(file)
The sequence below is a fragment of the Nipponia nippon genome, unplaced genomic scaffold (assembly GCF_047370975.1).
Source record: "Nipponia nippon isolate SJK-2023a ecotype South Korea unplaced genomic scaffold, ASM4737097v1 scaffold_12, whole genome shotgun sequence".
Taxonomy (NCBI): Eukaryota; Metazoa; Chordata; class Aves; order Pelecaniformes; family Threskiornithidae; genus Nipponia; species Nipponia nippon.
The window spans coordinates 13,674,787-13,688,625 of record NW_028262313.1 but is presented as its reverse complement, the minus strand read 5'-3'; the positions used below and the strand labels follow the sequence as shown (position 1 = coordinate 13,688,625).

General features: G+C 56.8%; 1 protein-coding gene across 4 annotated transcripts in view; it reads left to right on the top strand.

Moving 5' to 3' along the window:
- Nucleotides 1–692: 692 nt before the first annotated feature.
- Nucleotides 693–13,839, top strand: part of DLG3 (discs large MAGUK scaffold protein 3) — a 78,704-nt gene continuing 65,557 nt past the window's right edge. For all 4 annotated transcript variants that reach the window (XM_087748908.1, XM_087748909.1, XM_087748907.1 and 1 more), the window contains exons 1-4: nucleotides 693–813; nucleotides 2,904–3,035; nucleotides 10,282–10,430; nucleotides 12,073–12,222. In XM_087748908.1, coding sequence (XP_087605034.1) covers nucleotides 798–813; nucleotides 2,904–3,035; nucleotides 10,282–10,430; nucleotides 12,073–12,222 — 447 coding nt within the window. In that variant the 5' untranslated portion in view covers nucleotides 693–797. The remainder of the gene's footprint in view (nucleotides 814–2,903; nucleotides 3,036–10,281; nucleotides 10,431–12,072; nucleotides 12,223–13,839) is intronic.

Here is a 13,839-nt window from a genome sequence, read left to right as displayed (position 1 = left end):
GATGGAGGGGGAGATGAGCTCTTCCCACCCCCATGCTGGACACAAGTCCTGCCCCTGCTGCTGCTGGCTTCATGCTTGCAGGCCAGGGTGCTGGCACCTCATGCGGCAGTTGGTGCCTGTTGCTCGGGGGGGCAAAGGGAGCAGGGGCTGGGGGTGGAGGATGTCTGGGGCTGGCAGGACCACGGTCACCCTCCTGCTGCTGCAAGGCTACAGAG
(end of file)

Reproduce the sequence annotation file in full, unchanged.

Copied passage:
The sequence below is a fragment of the Nipponia nippon genome, unplaced genomic scaffold (assembly GCF_047370975.1).
Source record: "Nipponia nippon isolate SJK-2023a ecotype South Korea unplaced genomic scaffold, ASM4737097v1 scaffold_12, whole genome shotgun sequence".
Taxonomy (NCBI): Eukaryota; Metazoa; Chordata; class Aves; order Pelecaniformes; family Threskiornithidae; genus Nipponia; species Nipponia nippon.
The window spans coordinates 13,674,787-13,688,625 of record NW_028262313.1 but is presented as its reverse complement, the minus strand read 5'-3'; the positions used below and the strand labels follow the sequence as shown (position 1 = coordinate 13,688,625).

General features: G+C 56.8%; 1 protein-coding gene across 4 annotated transcripts in view; it reads left to right on the top strand.

Moving 5' to 3' along the window:
- Nucleotides 1–692: 692 nt before the first annotated feature.
- Nucleotides 693–13,839, top strand: part of DLG3 (discs large MAGUK scaffold protein 3) — a 78,704-nt gene continuing 65,557 nt past the window's right edge. For all 4 annotated transcript variants that reach the window (XM_087748908.1, XM_087748909.1, XM_087748907.1 and 1 more), the window contains exons 1-4: nucleotides 693–813; nucleotides 2,904–3,035; nucleotides 10,282–10,430; nucleotides 12,073–12,222. In XM_087748908.1, coding sequence (XP_087605034.1) covers nucleotides 798–813; nucleotides 2,904–3,035; nucleotides 10,282–10,430; nucleotides 12,073–12,222 — 447 coding nt within the window. In that variant the 5' untranslated portion in view covers nucleotides 693–797. The remainder of the gene's footprint in view (nucleotides 814–2,903; nucleotides 3,036–10,281; nucleotides 10,431–12,072; nucleotides 12,223–13,839) is intronic.

Here is a 13,839-nt window from a genome sequence, read left to right as displayed (position 1 = left end):
GATGGAGGGGGAGATGAGCTCTTCCCACCCCCATGCTGGACACAAGTCCTGCCCCTGCTGCTGCTGGCTTCATGCTTGCAGGCCAGGGTGCTGGCACCTCATGCGGCAGTTGGTGCCTGTTGCTCGGGGGGGCAAAGGGAGCAGGGGCTGGGGGTGGAGGATGTCTGGGGCTGGCAGGACCACGGTCACCCTCCTGCTGCTGCAAGGCTACAGAG